The Ultimate Guide to Steamroller Pipes
Pipes are perhaps the oldest and most universal of all smoking accessories.
Found in many different shapes and constructed of various materials, pipe designs range from highly complex to very simple.
And one of the simplest of these is the steamroller pipe.
What Is A Steamroller Pipe?
Like many of the traditional hand pipes on the market today, a steamroller pipe is most frequently made of glass and is equipped with a carb hole.
Some of the most noticeable differences between a steamroller pipe and other types include its straightforward design, as well as the location of the carburetor.
While a classic type of pipe is often spoon-shaped with a carburetor hole positioned on the side of the bowl, a steamroller pipe is a straight tube that is open on both ends.
One end serves as the mouthpiece, with the other end functioning as the carb.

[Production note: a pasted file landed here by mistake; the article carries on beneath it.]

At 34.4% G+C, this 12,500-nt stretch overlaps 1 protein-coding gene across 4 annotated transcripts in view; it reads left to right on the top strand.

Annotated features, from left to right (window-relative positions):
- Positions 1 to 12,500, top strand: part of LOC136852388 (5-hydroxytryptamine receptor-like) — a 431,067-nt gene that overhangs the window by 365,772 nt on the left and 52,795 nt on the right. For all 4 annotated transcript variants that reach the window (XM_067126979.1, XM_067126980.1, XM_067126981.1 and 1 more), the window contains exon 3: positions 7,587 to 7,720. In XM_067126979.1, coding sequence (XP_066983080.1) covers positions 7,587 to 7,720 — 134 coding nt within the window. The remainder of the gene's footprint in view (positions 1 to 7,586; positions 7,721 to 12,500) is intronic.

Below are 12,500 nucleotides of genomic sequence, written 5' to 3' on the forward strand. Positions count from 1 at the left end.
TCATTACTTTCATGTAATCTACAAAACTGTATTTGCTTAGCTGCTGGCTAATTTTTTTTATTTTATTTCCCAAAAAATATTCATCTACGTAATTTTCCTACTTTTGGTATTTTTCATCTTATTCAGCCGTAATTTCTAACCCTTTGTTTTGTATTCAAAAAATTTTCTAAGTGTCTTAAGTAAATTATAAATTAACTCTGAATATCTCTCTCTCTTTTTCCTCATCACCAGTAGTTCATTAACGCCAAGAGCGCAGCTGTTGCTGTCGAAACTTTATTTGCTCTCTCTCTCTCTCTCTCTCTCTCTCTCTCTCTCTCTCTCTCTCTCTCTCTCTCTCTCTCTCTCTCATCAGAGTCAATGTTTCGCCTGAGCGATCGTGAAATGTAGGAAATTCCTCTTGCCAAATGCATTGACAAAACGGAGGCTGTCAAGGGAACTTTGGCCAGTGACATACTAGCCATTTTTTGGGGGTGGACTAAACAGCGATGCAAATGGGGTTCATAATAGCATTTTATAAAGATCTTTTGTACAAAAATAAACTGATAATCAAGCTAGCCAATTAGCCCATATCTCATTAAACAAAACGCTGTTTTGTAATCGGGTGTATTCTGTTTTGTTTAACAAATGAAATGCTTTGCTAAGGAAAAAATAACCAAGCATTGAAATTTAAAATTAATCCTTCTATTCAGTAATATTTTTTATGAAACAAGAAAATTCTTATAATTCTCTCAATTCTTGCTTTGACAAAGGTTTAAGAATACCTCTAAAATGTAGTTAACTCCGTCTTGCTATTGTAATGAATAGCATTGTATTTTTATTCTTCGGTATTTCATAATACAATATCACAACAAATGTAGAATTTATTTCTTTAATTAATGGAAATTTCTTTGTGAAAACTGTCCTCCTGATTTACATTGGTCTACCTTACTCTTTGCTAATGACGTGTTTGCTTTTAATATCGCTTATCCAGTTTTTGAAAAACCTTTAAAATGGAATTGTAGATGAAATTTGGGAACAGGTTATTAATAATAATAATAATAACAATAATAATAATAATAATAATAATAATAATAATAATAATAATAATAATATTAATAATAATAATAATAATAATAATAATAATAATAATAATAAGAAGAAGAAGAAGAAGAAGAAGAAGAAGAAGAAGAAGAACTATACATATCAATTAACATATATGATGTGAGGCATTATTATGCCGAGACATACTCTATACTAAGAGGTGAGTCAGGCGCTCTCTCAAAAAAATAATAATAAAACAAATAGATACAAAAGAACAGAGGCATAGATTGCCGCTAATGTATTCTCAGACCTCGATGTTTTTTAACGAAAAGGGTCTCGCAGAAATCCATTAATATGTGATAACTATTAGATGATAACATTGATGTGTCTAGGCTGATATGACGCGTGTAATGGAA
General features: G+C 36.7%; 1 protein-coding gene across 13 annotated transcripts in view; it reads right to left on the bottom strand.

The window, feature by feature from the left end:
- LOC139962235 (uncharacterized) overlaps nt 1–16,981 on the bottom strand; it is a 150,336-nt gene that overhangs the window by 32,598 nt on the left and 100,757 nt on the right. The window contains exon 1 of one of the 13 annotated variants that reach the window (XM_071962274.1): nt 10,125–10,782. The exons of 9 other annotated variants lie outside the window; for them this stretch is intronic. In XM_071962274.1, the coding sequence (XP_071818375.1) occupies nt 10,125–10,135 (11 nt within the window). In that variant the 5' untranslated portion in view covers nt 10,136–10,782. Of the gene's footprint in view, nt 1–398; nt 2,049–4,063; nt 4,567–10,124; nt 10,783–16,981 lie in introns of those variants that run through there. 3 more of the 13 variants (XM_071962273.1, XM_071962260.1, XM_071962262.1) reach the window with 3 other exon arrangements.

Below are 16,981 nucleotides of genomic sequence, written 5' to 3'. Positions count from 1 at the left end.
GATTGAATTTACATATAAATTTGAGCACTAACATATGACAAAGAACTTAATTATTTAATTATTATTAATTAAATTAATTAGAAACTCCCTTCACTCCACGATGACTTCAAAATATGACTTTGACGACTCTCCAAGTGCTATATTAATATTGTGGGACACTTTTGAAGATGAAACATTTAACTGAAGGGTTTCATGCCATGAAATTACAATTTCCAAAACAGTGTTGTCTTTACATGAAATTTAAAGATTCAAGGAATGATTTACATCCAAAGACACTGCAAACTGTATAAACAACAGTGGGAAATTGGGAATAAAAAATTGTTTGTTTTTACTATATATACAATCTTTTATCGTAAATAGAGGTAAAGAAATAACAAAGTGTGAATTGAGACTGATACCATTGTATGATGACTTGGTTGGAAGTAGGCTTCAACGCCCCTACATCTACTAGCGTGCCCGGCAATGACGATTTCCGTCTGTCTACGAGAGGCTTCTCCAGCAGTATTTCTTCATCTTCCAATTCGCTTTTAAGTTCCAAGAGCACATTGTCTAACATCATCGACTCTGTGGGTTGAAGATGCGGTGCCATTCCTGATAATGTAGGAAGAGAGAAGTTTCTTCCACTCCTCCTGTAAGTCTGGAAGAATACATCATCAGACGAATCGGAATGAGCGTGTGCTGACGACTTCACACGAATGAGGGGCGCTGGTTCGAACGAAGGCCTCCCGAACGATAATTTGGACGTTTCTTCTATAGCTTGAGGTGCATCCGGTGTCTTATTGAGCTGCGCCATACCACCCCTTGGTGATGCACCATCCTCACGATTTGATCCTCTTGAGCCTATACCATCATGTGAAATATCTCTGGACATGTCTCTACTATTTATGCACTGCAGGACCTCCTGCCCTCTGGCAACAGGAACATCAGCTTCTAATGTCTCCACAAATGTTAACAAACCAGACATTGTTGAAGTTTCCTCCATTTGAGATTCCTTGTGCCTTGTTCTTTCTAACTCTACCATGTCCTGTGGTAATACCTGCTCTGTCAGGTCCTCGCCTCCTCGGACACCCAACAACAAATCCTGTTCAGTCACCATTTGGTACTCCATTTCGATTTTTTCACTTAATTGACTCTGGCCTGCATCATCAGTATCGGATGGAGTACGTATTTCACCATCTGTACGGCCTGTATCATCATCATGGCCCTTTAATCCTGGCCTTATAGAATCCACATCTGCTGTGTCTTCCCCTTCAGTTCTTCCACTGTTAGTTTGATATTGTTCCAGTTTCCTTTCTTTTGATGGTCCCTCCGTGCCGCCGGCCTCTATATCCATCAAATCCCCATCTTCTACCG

Steamroller design is thought to date back to Native American ceremonial smoke circles, where similarly-shaped wooden pipes were passed around.
There’s also evidence of comparable smoking devices made of clay in 18th-century India.
While you’re most likely familiar with the workings of a traditional hand pipe, you might be asking yourself how a steamroller works. Let’s take a closer look.
How Does A Steamroller Pipe Work?
The design of the typical steamroller is perhaps the most basic of any smoking pipe. It’s as simple as a straight tube that’s open on both ends.
The bowl, often nothing more than a one-hit indentation, is located near one end of the tube.
As with any carb-equipped pipe, when the user inhales while simultaneously blocking the carburetor and lighting the bowl, a vacuum develops in the tube as it fills with smoke from the burning herb.
When the carb is released, the smoke rushes out of the pipe all at once, providing the user with a massive hit.
Because the steamroller design and carb location typically deliver a much larger hit than a standard pipe, first-time users can sometimes be caught off guard by the sheer speed and size of the toke.